My wife and I are watching Obama's infomercial just now--not sure why since we've already voted a week ago. In the live portion at the end of the 30-minute, Obama appealed to Americans to vote for him and "to choose our better history."
Now that's some soaring rhetoric, but there's something more interesting going on. Well, at least more interesting for us medieval dorks over at ITM. Earlier, we were talking about the place of the medieval past in the present (and vice versa), and Obama's phrasing struck a cord for me in relation to that subject. I oscillate between two strand of thought:
1) What I want to learn, which I would place in the Foucauldian, archaeology-of-knowledge school which sees a Thing to be discovered—perhaps forgotten, perhaps repressed, but still Something. This is, I think, present in his early work on madness and civilization, and it is certainly there in his last writings on the history of sexuality.
2) And the other strand is what I want to do, which is certainly in line with a Marxist methodology, though not necessarily its ideology. I want, like John Berger said in Ways of Seeing, to view the past not as a thing to be recovered but as a “well of conclusions from which we draw in order to act.” (Berger may have been cribbing from Benjamin, but the latter never said it so well.) And how do we act upon the past? I’d follow Howard Zinn who, in the initial chapter of A People’s History of the United States, wrote “If history is to be creative, to anticipate a possibly future without denying the past, it should, I believe, emphasize new possibilities by disclosing those hidden episodes of the past when, even if in brief flashes, people showed their ability to resist, to join together, occasionally to win. I am supposing, or perhaps only hoping, that our future may be found in the past’s fugitive moments of compassion rather than in its solid centuries of warfare.”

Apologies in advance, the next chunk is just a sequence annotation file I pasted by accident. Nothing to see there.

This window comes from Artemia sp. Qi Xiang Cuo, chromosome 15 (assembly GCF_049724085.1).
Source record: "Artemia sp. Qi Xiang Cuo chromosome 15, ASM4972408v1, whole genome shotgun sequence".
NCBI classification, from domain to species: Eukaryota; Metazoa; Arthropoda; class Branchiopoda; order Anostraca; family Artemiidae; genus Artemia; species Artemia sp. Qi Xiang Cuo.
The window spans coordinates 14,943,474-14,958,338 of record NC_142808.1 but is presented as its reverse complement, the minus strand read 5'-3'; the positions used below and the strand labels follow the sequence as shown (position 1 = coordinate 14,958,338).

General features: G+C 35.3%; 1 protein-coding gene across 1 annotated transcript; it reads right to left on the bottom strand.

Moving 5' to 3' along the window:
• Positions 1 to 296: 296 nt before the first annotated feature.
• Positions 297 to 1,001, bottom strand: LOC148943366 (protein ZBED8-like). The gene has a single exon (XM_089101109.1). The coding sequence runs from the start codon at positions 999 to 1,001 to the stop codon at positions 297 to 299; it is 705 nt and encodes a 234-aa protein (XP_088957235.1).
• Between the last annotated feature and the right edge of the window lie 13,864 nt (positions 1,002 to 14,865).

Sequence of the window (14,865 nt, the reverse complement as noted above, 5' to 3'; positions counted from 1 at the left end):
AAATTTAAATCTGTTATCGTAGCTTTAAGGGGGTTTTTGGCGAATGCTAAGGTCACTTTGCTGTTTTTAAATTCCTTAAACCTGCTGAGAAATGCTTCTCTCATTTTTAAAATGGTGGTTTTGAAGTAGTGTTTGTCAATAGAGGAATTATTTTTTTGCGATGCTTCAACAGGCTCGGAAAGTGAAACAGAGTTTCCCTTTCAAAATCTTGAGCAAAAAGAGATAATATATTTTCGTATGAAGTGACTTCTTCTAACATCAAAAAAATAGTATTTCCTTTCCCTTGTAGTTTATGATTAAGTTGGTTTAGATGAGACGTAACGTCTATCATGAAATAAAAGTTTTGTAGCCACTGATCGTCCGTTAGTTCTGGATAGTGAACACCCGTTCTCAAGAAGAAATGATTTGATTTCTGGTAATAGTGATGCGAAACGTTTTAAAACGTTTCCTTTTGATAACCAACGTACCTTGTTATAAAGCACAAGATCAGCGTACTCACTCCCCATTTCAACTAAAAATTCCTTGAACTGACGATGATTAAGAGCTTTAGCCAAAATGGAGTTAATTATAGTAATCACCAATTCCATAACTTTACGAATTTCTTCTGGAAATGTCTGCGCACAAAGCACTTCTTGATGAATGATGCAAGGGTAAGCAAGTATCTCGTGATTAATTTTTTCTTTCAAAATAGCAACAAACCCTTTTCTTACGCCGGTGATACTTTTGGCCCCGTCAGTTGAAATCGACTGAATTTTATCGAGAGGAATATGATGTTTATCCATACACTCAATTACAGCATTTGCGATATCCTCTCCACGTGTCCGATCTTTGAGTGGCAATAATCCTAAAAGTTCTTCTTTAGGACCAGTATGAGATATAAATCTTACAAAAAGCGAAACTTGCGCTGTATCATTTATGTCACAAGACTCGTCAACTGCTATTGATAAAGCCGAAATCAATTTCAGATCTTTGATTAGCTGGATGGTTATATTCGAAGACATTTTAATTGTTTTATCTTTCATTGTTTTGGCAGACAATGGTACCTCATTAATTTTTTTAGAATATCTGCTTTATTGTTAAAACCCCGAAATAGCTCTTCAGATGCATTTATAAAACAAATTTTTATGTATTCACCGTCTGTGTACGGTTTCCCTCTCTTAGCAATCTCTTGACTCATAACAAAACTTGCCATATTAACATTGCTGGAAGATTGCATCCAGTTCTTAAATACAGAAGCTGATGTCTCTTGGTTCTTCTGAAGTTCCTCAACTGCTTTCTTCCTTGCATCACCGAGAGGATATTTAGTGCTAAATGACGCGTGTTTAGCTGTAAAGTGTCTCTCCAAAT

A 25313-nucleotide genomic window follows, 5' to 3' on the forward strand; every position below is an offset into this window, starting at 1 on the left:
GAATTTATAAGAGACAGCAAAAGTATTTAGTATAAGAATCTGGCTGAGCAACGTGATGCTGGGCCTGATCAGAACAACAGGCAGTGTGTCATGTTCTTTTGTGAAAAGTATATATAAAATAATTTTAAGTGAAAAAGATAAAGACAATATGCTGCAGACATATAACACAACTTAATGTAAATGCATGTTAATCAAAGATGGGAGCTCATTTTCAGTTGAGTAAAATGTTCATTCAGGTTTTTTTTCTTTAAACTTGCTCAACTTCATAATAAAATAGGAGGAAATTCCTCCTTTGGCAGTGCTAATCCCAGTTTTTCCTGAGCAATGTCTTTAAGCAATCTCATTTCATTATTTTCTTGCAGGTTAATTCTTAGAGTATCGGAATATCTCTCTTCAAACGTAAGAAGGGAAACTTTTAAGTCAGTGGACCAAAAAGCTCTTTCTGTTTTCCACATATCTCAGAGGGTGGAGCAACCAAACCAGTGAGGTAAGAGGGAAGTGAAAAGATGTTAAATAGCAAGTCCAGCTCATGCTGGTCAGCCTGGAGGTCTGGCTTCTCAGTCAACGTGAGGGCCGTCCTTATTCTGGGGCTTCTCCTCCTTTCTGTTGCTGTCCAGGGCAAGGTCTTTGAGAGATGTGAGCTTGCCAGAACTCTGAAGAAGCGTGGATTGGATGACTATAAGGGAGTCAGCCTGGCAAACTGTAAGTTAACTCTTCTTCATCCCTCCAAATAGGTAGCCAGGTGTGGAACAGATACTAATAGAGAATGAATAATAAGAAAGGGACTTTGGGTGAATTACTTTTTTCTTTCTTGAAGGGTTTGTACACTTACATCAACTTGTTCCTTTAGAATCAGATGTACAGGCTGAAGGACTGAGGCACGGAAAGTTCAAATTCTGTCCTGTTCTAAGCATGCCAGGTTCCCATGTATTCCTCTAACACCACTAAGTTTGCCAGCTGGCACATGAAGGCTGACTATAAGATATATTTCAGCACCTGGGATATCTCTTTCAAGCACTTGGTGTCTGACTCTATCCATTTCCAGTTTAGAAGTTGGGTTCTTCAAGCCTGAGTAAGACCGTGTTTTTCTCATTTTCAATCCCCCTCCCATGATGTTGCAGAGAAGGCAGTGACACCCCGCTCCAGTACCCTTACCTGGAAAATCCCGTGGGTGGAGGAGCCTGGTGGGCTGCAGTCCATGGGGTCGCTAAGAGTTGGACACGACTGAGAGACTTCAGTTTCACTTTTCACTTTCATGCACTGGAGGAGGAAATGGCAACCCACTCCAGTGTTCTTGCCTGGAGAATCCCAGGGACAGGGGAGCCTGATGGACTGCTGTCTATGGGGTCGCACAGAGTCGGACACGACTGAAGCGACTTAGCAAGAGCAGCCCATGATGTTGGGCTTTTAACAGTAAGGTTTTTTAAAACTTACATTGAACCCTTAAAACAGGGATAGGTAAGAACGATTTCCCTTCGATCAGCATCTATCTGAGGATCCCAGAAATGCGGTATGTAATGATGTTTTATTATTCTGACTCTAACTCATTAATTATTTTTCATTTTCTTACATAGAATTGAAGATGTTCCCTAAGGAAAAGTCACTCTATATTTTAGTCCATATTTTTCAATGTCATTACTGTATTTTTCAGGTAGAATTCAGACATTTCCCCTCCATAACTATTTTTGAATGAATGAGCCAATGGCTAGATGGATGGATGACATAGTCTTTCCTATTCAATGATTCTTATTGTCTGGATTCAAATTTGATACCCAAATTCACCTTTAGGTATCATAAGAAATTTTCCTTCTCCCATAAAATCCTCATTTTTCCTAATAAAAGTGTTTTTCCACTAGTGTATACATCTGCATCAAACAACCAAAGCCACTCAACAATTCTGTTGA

I had a Latin teacher at the University of Texas one time who—after receiving his PhD in classical civilizations—told me that the humanities were one big Ponzi scheme. He wondered (rightly I think) what the point of all this work was if his job was then to teach others to essentially do the same thing he’d just done. It’s a pyramid scheme in that sense, but in some ways I see it more along the lines of non-productive, masturbatory work. Work of this kind is not at all creative and turns back to itself for meaning and legitimacy.
But that is only tru if we ignore Zinn’s desire for history to be creative. Certainly the idea is not new; Thucydides espoused it in his History of the Peloponnesian War way back in the fourth century BC. He said that he hoped his words would “be judged useful by those who want to understand clearly the events which happened in the past and which (human nature being what it is) will, at some time or other and in much the same ways, be repeated in the future”; that has, of course, become crystallized and clichéd into the slogan “those who do not learn from history are doomed to repeat it.” Perhaps that is a commonplace, but Zinn-like (...get it?) generative history has a chance to not just steer us in the right direction, but to create our destination and course. In some ways what Zinn is proposing is not a passive role in the unfolding of historical events and then making the right “choice” when confronted with it; rather, it is an active interaction with the past that can help us to re-vision our present and change the choices with which we might be faced.
That is what I heard from Obama this evening. An appeal to generative, creative history that he thinks can move the country forward. That, to me, is a great hope for this administration. It probably won't be some Kennedy-esque central figure that controls all with his charisma; it may just be a way to revive our country by revising our history.
Of course, the astute folks in my hometown of Waco, TX--especially David B. Anderson and Mike James--have known this all along!